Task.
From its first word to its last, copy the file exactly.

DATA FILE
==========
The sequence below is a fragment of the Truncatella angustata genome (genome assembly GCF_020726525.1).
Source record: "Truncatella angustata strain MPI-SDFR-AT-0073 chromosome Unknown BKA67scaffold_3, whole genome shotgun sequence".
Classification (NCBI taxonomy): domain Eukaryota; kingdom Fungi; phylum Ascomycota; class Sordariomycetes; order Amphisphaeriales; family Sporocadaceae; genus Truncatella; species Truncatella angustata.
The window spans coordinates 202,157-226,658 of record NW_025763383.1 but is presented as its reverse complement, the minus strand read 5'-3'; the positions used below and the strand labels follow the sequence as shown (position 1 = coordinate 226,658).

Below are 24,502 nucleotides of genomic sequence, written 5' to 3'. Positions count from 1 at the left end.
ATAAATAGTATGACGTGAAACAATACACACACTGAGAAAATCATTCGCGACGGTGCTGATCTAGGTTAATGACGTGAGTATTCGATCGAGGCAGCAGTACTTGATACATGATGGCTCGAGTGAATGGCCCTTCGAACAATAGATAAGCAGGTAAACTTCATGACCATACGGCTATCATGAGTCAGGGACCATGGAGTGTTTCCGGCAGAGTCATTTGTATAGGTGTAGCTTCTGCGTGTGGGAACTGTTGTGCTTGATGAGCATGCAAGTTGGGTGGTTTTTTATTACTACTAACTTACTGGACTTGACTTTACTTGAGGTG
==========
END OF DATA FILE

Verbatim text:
The sequence below is a fragment of the Truncatella angustata genome (genome assembly GCF_020726525.1).
Source record: "Truncatella angustata strain MPI-SDFR-AT-0073 chromosome Unknown BKA67scaffold_3, whole genome shotgun sequence".
Classification (NCBI taxonomy): domain Eukaryota; kingdom Fungi; phylum Ascomycota; class Sordariomycetes; order Amphisphaeriales; family Sporocadaceae; genus Truncatella; species Truncatella angustata.
The window spans coordinates 202,157-226,658 of record NW_025763383.1 but is presented as its reverse complement, the minus strand read 5'-3'; the positions used below and the strand labels follow the sequence as shown (position 1 = coordinate 226,658).

Below are 24,502 nucleotides of genomic sequence, written 5' to 3'. Positions count from 1 at the left end.
ATAAATAGTATGACGTGAAACAATACACACACTGAGAAAATCATTCGCGACGGTGCTGATCTAGGTTAATGACGTGAGTATTCGATCGAGGCAGCAGTACTTGATACATGATGGCTCGAGTGAATGGCCCTTCGAACAATAGATAAGCAGGTAAACTTCATGACCATACGGCTATCATGAGTCAGGGACCATGGAGTGTTTCCGGCAGAGTCATTTGTATAGGTGTAGCTTCTGCGTGTGGGAACTGTTGTGCTTGATGAGCATGCAAGTTGGGTGGTTTTTTATTACTACTAACTTACTGGACTTGACTTTACTTGAGGTG